If you’ve been playing Magic for some time, you’ve almost certainly experienced a temporary waning of the general fervor for the game. Don’t be alarmed, this is perfectly normal. Do not attempt to cash out and sell your collection, you’ll regret it when you want to start playing again, and even more so when you look up the would-be value of your cards in the future. Instead, take a breath, take a step back, and let’s take a quick jaunt through some of my typical meanderings while I wait for my playgroup’s interest to be rekindled by a new expansion or a shiny new deck.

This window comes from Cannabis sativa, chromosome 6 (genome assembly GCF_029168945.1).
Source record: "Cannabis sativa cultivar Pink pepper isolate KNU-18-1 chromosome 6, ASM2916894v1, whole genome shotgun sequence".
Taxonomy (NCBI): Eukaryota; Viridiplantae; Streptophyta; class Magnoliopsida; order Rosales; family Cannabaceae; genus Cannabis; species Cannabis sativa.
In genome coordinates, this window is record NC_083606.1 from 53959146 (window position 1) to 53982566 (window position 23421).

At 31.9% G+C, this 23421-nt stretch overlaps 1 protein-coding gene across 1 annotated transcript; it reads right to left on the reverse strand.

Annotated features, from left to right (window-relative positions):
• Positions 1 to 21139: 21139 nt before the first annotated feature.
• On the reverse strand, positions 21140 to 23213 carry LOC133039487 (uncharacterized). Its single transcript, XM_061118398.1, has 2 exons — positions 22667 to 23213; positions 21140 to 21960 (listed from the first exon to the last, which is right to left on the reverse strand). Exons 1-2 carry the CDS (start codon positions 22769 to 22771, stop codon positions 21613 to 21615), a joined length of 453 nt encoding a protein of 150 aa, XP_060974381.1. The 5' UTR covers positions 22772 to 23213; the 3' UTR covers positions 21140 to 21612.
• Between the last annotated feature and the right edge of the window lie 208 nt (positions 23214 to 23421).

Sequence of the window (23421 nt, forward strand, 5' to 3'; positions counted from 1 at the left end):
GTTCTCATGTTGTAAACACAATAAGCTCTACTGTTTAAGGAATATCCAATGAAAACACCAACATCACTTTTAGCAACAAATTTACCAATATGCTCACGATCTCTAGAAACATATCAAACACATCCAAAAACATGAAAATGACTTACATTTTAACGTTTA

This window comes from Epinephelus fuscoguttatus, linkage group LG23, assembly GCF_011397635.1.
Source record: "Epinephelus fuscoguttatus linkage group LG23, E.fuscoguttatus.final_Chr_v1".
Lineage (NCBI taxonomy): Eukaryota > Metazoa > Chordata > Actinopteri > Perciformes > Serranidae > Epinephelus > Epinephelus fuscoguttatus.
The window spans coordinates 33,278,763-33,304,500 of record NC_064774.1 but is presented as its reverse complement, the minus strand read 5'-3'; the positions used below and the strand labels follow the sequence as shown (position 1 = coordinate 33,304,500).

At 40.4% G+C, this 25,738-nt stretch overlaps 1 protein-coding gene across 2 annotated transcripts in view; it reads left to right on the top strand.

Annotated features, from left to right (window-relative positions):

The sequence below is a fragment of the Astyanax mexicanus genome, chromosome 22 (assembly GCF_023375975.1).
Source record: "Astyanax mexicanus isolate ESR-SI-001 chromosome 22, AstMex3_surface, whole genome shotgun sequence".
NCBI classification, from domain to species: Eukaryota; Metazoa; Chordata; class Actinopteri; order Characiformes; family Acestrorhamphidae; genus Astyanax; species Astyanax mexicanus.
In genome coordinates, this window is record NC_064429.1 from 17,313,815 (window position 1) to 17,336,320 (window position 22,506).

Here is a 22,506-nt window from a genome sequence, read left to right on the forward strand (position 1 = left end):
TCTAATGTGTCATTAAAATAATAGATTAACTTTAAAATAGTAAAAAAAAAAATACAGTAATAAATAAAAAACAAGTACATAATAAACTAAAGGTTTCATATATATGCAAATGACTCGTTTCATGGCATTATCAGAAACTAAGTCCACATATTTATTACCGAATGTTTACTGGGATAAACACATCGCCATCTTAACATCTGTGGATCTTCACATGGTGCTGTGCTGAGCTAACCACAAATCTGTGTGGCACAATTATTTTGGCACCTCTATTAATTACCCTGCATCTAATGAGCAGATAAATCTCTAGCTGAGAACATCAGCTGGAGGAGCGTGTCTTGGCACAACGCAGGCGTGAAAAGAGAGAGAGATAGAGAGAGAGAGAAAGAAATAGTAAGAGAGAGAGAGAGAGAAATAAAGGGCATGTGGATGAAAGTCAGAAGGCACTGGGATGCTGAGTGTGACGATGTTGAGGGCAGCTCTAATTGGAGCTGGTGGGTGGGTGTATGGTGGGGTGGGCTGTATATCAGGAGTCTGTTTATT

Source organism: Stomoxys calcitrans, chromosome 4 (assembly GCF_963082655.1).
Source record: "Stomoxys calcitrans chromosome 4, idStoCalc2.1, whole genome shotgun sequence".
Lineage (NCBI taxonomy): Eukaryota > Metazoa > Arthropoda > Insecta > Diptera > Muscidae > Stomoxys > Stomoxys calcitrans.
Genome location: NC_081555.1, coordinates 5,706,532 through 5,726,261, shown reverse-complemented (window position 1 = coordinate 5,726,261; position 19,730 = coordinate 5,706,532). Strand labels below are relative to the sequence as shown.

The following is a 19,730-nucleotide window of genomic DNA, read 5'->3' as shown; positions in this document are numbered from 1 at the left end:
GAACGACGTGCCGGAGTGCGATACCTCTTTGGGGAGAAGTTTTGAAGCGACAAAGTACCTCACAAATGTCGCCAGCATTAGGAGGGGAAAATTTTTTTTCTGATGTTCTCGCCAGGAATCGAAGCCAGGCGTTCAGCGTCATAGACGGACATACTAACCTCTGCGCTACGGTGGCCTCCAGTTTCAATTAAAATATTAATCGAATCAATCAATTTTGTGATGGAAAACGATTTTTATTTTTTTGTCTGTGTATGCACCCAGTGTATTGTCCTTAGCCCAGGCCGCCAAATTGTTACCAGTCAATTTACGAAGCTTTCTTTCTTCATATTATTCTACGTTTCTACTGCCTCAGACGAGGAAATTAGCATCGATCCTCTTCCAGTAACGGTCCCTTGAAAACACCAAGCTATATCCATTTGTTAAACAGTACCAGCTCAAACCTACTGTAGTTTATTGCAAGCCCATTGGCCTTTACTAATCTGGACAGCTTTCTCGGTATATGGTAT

If you’re interested in some fairly in-depth Solitaire versions of Magic, you should check out this article, Playing Your Pet. I’ve been playing goldfish since I picked up a Magic deck, unbeknownst to myself until recently. It’s just such an intuitive way to test a deck’s ability to drop an opponent from 20 to 0, that in my mind it never needed a name and it was only the past couple of years that I discovered that it was called something after all. The long and short of goldfish is that your opponent does nothing, much like a goldfish swimming in its bowl. There is no real interaction. It simply looks on with awe as you deal 20 damage as fast as possible. Without any resistance, it should be fairly straightforward to win in short order, but it should be noted that just because it works against a goldfish, doesn’t mean it works. Take an extreme case of a deck with 40 Goblins of the Flarg and 20 Mountains. Sure, you can beat a goldfish in 6 turns, but a single Grizzly Bears will basically shut you down. It takes a bit of refinement to see to it that your deck can deal 20 damage in only a few turns, while also being sure you are capable of powering through some defenses. Enter the dog. This solitaire opponent is much more of a challenge, since it actually does stuff during the game, and can even garner card advantage in a longer game (one land plus one spell per turn means that 7+ turns gives card advantage to the dog.) This is a more complex approach, but actually attempts to simulate playing an opponent, which can easily outclass a lesser deck, since the mana base is artificially perfect and the player will always be casting the most powerful possible spell on a given turn. Of course, if I’m involved enough to be playing against the dog, I typically just pit two of my decks against each other, playing both sides and vying for neither deck in particular.